In November 2020, Microsoft introduced a new and improved Relevance Search experience to customer engagement apps (Dynamics 365 Sales, Customer Service, Field Service, Marketing & Project Service Automation). Enabling the new Relevance Search experience is easy, and gives users a search toolbar in the middle of their model-driven Power App, with an intuitive, familiar and easy to use approach to searching. In this blog, I will look at the various syntax, or search operators that can be used while searching for information.

First, if you don’t already have it enabled, check out this documentation page from Microsoft. You can walk through all of the necessary steps to get it turned on. Once that’s done, you can start using the new search bar. Simple query syntax is used for the search experience and supports quite a few different ways to search.

Boolean Operators

Many users will be familiar with the term boolean, and even know some of the operators. The most common would be to use the term AND between words. Although it might be tempting to do this here, it’s not going to give accurate results. Here we can see the search Maintenance AND sample. However, what happens is that it’s treated as if it were OR logic, giving results where either one of those two words are used. The way in which this search functionality works is that certain words that are very commonly used in a language (like the or a) are ignored during the search because they don’t help uniquely identify records.

Click to view in detail

Instead, we can use the plus sign, and use Maintenance + sample as the search. This then gives us records that have BOTH of the terms added. If we click on the entity/table name at the top, we can then see which fields/columns were searched to find this. So, using the plus is our AND equivalent.

Click to view in detail

In the explanation above, I shows that using the word AND will actually give us an OR experience Using the word OR does the same, as does using the pipe symbol as in Maintenance | sample. This will then show us the same result as we got when using AND. Not sure it’s supposed to be that way, but that’s what I found!

Click to view in detail

The last of the boolean operators is NOT. To do this, we use the minus symbol in our search. So, if I want to look for records with the word shipment, I can just do this.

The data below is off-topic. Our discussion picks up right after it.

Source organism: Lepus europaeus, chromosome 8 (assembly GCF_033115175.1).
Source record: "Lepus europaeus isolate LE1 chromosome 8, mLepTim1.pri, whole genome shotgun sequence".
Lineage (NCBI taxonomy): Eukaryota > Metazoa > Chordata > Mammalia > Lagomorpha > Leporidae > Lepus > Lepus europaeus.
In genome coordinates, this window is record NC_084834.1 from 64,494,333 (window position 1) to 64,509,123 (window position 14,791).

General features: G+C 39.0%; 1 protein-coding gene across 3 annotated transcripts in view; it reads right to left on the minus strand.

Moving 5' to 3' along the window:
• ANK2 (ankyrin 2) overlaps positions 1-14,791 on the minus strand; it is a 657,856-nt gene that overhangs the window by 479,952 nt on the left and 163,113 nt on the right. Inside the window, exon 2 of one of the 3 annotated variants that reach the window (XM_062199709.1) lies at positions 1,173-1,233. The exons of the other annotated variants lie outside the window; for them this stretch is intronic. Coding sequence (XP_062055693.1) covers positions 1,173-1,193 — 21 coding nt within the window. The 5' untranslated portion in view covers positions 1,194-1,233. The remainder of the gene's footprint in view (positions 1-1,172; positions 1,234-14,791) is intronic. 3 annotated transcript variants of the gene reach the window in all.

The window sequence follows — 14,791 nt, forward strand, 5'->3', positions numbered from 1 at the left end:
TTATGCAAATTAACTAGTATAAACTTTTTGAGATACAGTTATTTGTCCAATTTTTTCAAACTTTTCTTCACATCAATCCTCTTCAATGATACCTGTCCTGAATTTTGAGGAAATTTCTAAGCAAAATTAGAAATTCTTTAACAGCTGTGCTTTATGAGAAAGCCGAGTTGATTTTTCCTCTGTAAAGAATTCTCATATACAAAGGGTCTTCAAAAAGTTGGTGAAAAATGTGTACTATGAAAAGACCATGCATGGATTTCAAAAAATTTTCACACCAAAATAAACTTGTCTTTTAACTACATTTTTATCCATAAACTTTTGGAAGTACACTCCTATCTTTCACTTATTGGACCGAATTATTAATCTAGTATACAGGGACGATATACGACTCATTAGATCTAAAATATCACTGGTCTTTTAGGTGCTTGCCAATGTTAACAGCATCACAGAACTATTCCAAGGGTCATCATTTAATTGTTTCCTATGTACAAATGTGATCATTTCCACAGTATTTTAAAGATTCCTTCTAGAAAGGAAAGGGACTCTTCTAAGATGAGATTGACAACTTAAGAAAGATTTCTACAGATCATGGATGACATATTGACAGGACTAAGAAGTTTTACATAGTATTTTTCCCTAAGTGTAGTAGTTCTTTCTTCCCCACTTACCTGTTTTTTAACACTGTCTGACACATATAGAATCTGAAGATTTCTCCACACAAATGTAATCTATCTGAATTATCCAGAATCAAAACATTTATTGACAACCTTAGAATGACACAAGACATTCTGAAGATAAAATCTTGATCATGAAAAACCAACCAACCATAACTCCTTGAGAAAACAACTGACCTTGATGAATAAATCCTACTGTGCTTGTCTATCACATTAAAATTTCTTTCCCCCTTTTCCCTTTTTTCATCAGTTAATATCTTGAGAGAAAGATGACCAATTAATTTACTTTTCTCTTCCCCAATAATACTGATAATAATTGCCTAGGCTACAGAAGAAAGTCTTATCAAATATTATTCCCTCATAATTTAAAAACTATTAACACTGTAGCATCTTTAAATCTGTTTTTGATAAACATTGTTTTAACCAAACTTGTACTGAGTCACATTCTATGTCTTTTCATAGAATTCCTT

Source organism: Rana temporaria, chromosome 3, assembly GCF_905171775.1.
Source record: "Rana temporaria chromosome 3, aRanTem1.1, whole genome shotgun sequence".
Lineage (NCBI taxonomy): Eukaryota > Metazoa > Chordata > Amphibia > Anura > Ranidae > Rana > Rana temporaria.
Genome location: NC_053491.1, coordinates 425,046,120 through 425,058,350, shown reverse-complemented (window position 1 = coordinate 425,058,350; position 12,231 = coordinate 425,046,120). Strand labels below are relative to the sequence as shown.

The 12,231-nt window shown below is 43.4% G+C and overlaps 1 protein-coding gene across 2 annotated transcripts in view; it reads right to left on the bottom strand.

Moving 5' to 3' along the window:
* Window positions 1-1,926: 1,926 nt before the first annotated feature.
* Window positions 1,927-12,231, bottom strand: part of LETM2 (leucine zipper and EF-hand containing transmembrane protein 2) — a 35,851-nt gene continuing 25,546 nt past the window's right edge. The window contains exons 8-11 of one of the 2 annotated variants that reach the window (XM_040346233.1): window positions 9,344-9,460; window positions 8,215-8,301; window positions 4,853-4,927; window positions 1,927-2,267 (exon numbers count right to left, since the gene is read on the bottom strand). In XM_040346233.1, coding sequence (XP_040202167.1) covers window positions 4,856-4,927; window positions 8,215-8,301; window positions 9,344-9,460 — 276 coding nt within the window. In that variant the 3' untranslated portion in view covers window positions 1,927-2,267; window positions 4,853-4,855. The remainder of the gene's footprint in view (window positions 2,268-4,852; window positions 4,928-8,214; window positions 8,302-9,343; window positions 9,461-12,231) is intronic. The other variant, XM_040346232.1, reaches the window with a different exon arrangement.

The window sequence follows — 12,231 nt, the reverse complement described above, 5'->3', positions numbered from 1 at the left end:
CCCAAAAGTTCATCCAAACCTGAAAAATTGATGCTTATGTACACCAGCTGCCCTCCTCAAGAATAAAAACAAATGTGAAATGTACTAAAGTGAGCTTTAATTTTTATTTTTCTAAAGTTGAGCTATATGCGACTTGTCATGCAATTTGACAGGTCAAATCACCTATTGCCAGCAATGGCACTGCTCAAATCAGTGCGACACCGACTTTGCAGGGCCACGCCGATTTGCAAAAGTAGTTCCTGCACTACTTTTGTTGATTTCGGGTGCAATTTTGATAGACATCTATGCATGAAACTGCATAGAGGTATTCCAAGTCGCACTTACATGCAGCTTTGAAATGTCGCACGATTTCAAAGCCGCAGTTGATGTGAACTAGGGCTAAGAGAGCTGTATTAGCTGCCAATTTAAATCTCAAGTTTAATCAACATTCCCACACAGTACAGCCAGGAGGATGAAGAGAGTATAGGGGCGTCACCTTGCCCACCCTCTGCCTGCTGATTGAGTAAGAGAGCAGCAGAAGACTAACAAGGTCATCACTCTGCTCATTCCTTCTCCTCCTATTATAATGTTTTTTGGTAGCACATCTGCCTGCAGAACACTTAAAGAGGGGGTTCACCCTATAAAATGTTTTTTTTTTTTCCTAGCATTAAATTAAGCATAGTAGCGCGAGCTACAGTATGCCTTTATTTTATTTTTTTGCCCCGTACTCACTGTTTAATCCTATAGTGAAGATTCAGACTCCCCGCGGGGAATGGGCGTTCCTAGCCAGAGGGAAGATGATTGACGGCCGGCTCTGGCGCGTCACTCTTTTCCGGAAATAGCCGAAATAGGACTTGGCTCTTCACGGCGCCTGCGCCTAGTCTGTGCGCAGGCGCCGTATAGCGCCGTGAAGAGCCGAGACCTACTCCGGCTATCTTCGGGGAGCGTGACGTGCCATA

Click to view in detail

Then by including a plus then a minus before the second word, I can bring back records with the word shipment but NOT the word damaged. In this example we have shipment + -damaged which gives records I want.

Click to view in detail

Precedence Operators

We can then combine the operators to use things like AND and OR within the same search. Here we have service+[time | required] which shows use records that have the word service in them, AND have either time OR required.

Click to view in detail


Using the asterisk symbol indicates a wildcard. It should be used at the end of the search term as a trailing wildcard. So, putting it first will not give expected results, but in this example, using info* where the wildcard is last, will bring back anything like information, informative etc.

Click to view in detail

Exact Matches

In order to a search looking for an exact match on the words, you can put quotes around the query. For “service required” only results where that exact string is included will be returned.

Click to view in detail

Have you started using the latest relevance search experience? Have you been able to use any other logic in your search queries? Let me know in the comments below!

You can watch a video on this here.

Check out the latest post:
Predefined Placeholder Access In Customer Insights - Journeys

This is just 1 of 456 articles. You can browse through all of them by going to the main blog page, or navigate through different categories to find more content you are interested in. You can also subscribe and get new blog posts emailed to you directly.

4 thoughts on “Query Syntax For Relevance Search In Customer Engagement Apps

  1. Hi Megan I will forward and show your article to my global super users & team. I think it is very useful to understand something more on Relevant search

    1. Hi Giovanni! You are very welcome, hope it helps the users out!

  2. This rolled into my inbox while I was on a call discussing this with a customer. Very handy. Thanks for reading my mind Megan. : )

    1. Nice! That’s good timing then. I was so curious about it, so figured why not dig in and then share. Hope it helped!

Comments are closed for this post.